‘Transformation’ – Technical Planning/Coding

Generation Loss – The Process
Before I could look at Generation Loss, I had to decide how to achieve this practically.  In the case of of the Instagram reposting, this was one file type (jpg), how would other file types respond to Generation Loss and would this have an aesthetic bearing on the images.  Each step in the Generation Loss project would need to cover, at least initially:

  1. Rotate the image 90 degrees save the image
  2. Repeat step 1, thousands of times
  3. Every 100 times, save a copy of the image
  4. Conduct the same Generation Loss process for differing file types

As I examined how this task was going to play out practically, it dawned on me I would not be able to complete this manually.  My research had thrown up some interesting automated image manipulation ideas (http://snorpey.github.io/experiments/).  Georg Fischer creates his own degeneration and prompts viewers to manipulate images directly.  His ‘Glitch Experiments’ were really interesting, as he is to some degree looking for an aesthetic quality from degeneration and deconstruction and providing the viewer with the ability to control the effects of glitches upon the image of Lincoln (https://fishnation.de/):

Screen Shot 2017-07-16 at 08.52.17

So I set to work creating my own batch script (most of the batch scripts for Generation Loss I found which were publicly available, failed to work when I looked at them):

Screen Shot 2

The code I have listed out below (Generation Loss Coding – Batch Script), for others to reuse as a shell script.  It can be copied pasted into notepad directly and saved with an ‘.sh’ extension.  It is written for Linux and would recommend anyone interested in repeating the Generation Loss process, installing the user friendly linux operating system ‘Linux Mint’ (https://www.linuxmint.com) and downloading and installing the free software programmes ‘ffmpeg’ and ‘Handbrake’ to batch process Generation Loss.

Generation Timing and File Formats
In testing, the jpg format degrades to a complete grey in around 4200 iterations, however, other formats which degrade much more quickly provided more interesting results with blues and pinks stylising the images.  Webp format in particular provided lovely degradation images in 1000 iterations and fully degrading at 1200 iterations.  In looking at the results of the scripts, I then amended it to create a time-lapse showing degradation over time (included in the coding below).  I followed this by compressing the video sizes using ‘Handbrake’, as the 20 second videos were initially >380MB.  I found a frame rate of 2 (2 frames per second), yielded best results, as this visualises the degradation rates of different formats well (much longer for colour jpg at 4200 iterations, B&W jpg at 3100 iterations and shorter for webp, 1200 iterations).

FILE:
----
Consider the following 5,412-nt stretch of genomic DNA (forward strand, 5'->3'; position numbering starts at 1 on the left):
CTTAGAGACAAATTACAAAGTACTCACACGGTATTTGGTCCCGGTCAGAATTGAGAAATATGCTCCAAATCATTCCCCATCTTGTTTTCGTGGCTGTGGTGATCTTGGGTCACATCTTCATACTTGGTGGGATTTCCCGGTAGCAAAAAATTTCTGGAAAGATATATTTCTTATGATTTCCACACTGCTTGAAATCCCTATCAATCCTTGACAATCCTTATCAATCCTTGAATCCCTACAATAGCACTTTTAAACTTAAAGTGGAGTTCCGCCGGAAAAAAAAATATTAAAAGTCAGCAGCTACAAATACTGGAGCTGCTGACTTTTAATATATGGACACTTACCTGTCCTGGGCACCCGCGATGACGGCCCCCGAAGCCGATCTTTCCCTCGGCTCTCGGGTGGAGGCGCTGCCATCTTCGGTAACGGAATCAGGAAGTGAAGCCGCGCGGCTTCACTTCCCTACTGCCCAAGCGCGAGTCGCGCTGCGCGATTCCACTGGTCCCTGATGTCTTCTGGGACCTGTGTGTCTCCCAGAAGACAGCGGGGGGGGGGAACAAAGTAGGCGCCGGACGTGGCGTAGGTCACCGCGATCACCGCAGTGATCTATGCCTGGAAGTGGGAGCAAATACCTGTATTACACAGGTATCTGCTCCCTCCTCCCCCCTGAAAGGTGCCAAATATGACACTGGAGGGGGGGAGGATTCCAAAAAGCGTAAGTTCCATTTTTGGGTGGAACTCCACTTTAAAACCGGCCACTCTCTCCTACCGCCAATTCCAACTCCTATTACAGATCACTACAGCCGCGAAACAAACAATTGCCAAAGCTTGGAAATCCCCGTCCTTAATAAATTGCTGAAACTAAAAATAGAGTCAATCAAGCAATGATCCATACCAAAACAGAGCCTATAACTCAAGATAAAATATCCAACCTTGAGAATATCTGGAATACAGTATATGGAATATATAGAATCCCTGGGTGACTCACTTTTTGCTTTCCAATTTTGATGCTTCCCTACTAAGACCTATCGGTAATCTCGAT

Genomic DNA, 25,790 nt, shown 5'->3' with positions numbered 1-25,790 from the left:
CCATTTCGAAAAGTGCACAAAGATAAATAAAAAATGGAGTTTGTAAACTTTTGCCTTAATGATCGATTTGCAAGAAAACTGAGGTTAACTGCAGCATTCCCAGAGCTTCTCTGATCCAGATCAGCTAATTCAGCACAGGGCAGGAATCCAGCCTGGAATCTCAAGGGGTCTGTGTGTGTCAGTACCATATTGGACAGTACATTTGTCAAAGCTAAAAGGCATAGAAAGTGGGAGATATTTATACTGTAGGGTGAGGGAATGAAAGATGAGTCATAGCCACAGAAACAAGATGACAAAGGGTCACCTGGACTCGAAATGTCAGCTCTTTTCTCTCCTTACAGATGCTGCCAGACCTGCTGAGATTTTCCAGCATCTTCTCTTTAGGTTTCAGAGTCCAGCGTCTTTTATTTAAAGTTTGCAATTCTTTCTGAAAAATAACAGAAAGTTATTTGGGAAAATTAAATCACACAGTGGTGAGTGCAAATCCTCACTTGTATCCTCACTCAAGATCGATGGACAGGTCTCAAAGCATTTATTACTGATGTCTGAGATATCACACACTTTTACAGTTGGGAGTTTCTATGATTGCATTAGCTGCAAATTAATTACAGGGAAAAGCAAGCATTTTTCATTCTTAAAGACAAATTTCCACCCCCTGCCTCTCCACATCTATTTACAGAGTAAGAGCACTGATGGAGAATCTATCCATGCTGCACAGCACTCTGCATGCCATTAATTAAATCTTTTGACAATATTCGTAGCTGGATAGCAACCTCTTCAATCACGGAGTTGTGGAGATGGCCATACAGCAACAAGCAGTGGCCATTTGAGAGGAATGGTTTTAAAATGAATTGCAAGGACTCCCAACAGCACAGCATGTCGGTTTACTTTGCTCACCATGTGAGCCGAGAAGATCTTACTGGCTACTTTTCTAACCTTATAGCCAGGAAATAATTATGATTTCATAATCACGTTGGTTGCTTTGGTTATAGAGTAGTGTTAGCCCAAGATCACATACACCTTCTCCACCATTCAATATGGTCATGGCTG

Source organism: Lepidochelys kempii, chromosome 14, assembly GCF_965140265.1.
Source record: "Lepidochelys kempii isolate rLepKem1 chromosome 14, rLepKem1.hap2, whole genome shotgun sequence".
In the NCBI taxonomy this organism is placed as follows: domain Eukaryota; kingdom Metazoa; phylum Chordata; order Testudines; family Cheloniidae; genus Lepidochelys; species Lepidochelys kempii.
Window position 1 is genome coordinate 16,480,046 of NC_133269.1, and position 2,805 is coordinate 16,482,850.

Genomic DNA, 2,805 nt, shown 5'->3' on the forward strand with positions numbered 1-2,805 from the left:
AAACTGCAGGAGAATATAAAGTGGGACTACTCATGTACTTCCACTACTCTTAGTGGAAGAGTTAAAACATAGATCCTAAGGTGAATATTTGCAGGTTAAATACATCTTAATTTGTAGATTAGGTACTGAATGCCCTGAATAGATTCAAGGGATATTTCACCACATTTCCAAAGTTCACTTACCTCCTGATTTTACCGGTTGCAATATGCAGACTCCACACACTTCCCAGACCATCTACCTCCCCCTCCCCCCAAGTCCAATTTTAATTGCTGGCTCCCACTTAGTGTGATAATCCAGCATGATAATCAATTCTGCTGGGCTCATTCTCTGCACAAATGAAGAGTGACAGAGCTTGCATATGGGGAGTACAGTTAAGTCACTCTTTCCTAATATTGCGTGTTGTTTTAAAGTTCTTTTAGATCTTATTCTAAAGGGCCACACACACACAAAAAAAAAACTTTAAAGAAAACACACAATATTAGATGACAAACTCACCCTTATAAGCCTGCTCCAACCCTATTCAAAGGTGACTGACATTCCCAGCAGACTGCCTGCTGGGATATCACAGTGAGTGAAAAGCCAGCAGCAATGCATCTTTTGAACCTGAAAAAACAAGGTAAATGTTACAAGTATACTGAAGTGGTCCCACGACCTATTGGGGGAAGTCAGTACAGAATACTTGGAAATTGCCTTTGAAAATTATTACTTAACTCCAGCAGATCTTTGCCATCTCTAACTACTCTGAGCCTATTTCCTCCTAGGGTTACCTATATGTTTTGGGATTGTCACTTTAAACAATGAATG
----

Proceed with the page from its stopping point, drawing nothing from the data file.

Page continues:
Generation Loss – Test conclusions
The iterative process of running code to generate >4200 iterations and create time-lapse video took 40 minutes on a modern i7 laptop per base test image.  The generation loss in jpg formats move to a complete grey mass over time, while other formats have more interesting colour shift and patterning such as webp.  I wanted a strong aesthetic quality to the images and decided my Generation Loss project would therefore focus on only two file formats jpg (4200 iterations) and webp (1200 iterations).

Generation Loss Coding – Batch Script – Copy below and save with ‘.sh’ extension via notepad
#Generation loss step, rotating image 90 degrees, saving and reopening for a total of 4200 times. Each 100 times saving a copy of the generation loss.
#If using webp format, change the line without the comment(#) to match the one with and edit the iteration to 1000

#If using webp format change the below to read {0..1200} as generation loss occurs more rapidly
for i in {0..4200}; do

#ffmpeg -i GenerationLoss_step$i.webp -vf transpose=2 GenerationLoss_step$(($i+1)).webp
ffmpeg -i GenerationLoss_step$i.jpg -vf transpose=2 GenerationLoss_step$(($i+1)).jpg

#change below from rm GenerationLoss_step$i.jpg to rm GenerationLoss_step$i.webp for webp format
if [ $(($i%100)) -ne 0 ]; then
rm GenerationLoss_step$i.jpg

echo -n “.”

#Renaming all the files to remove trailing zeros

#change below from for f in *.jpg; do rename -v ‘s/00//’ *.jpg; done to for f in *.webp; do rename -v ‘s/00//’ *.webp; done for webp format
for f in *.jpg; do rename -v ‘s/00//’ *.jpg; done

#Resize the images for video creation, the images need to be scaled to an even number of pixels both width and height

for i in {0..42}; do
#change below for webp to ffmpeg -i GenerationLoss_step$i.webp -vf scale=4970:3540 GenerationLoss_step$(($i)).webp
ffmpeg -i GenerationLoss_step$i.jpg -vf scale=4970:3540 GenerationLoss_step$i.jpg -y

echo -n “.”

#Create a timelapse video showing a frame rate of 2 per second (-r parameter) including the -pix parameter to ensure all OSx devices can play it

#change below for webp to ffmpeg -r 2 -f image2 -i GenerationLoss_step%d.webp -vcodec libx264 -pix_fmt yuv420p GenLossVideowebp.mp4
ffmpeg -r 2 -f image2 -i GenerationLoss_step%d.jpg -vcodec libx264 -pix_fmt yuv420p GenLossVideo.mp4

#Resize all original images for web publishing (this can be removed if not needed)

for i in {0..42}; do
#change below for webp to ffmpeg -i GenerationLoss_step$i.webp -vf scale=1200:800 GenerationLoss_step$(($i)).webp
ffmpeg -i GenerationLoss_step$i.jpg -vf scale=1200:800 GenerationLoss_step$i.jpg -y

echo -n “.”

#Finally prefix (change ‘COLOURHILL’ to some other name) all images to ensure they can be diferentiated from subesquent generation loss runs for other images

ls | xargs -I {} mv {} COLOURHILLGENLOSS_{}



Criteria: 1, 2, 3 & 4

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